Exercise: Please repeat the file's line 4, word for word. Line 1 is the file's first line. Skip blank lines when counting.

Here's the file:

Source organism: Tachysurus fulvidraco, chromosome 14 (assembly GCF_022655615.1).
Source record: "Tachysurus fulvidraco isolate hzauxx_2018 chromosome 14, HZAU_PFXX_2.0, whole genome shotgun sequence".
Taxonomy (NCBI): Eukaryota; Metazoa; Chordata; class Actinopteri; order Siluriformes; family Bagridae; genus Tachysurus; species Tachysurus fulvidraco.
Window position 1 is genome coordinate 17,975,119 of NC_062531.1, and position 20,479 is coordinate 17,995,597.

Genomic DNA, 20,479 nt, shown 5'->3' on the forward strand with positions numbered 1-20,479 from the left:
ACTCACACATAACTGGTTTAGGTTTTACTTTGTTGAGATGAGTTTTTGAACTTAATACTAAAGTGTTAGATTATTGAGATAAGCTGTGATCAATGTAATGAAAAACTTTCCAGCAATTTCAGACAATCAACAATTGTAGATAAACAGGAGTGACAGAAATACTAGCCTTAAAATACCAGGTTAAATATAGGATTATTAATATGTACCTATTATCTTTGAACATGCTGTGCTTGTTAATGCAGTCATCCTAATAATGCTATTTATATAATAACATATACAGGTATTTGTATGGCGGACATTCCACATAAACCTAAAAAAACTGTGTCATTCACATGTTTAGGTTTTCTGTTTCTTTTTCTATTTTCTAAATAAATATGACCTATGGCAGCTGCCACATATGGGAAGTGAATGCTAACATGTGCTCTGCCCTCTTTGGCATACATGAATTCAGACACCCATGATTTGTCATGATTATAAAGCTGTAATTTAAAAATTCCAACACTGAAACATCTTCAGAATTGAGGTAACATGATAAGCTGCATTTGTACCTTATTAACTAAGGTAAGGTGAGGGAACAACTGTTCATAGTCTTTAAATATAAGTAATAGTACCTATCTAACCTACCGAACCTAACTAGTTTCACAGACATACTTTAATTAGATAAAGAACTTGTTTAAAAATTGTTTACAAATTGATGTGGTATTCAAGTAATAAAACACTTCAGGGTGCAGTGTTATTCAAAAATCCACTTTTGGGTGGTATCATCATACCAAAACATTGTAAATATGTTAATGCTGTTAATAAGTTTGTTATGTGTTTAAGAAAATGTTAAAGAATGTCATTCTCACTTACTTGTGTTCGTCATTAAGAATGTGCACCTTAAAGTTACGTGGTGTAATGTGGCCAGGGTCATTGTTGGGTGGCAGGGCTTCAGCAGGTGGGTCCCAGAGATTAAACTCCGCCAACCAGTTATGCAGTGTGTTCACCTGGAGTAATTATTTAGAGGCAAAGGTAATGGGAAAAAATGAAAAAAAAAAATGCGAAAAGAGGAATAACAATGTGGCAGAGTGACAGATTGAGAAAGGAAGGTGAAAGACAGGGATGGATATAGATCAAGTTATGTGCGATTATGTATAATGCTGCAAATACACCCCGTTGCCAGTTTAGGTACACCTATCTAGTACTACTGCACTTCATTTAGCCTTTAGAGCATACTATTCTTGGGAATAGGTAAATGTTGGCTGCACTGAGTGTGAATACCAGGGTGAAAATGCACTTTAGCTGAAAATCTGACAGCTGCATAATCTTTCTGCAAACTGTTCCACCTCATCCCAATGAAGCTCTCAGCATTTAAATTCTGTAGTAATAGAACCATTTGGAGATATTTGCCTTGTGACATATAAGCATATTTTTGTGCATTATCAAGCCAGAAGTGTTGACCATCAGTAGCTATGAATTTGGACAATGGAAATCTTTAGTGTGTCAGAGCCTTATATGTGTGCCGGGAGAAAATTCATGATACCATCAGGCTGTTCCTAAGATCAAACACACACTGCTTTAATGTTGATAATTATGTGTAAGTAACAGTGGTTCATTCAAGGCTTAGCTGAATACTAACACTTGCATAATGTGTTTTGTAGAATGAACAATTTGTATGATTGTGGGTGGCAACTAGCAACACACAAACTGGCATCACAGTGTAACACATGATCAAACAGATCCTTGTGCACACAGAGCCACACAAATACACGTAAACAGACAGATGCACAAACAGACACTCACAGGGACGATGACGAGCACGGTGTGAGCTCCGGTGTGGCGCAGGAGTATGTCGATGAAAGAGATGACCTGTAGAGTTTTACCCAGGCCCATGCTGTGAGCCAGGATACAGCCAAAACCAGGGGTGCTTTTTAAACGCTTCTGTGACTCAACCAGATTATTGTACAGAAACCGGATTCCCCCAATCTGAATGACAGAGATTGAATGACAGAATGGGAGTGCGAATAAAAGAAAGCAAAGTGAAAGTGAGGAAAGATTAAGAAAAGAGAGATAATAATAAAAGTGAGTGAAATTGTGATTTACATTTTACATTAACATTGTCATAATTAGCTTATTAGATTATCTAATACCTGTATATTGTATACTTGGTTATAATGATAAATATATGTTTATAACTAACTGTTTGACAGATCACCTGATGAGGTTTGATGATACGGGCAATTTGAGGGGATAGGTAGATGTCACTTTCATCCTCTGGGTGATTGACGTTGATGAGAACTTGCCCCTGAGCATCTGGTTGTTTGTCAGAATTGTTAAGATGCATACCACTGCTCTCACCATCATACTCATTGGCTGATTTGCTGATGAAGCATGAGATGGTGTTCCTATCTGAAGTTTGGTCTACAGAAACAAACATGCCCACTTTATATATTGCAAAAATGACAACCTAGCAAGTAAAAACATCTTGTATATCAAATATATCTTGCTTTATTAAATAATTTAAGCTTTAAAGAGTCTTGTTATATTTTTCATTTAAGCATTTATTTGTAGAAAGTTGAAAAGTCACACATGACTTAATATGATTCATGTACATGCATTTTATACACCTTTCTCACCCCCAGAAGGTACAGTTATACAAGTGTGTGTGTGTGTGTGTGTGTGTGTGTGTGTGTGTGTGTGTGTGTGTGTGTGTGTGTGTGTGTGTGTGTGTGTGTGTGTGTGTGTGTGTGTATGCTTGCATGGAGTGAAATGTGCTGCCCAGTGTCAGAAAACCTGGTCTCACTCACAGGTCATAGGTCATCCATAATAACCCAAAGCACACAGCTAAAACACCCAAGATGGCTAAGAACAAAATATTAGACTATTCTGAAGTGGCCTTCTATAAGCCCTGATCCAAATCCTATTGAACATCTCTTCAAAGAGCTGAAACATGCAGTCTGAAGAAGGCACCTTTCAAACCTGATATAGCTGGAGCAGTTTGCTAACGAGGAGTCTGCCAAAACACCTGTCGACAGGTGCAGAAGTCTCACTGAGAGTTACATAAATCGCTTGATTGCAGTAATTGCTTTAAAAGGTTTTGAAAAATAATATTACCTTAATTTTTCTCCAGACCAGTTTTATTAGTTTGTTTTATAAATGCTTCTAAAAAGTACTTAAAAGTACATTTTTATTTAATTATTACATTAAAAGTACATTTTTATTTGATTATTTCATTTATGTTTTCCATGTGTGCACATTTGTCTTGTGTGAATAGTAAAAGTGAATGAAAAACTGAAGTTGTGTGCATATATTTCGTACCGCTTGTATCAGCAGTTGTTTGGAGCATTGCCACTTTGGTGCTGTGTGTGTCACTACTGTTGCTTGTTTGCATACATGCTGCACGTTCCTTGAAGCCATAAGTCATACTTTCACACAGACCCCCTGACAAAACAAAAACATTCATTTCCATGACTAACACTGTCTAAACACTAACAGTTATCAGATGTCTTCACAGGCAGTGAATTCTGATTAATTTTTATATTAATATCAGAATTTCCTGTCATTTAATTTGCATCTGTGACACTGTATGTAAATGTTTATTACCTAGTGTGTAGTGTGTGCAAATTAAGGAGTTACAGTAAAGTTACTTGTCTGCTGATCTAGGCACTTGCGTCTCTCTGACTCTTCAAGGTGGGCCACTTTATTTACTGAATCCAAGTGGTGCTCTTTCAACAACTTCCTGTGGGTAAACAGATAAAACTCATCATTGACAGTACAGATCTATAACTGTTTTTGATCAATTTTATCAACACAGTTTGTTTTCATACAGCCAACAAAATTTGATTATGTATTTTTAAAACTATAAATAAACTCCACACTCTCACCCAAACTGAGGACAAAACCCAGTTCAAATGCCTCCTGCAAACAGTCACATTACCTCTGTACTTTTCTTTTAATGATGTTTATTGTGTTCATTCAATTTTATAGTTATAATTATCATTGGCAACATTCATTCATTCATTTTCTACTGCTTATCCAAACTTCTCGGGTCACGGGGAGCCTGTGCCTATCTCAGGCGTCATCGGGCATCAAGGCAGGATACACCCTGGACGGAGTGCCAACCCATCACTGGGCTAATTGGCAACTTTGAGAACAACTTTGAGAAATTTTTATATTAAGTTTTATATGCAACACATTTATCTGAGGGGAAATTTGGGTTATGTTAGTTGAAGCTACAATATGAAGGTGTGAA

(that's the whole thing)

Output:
Window position 1 is genome coordinate 17,975,119 of NC_062531.1, and position 20,479 is coordinate 17,995,597.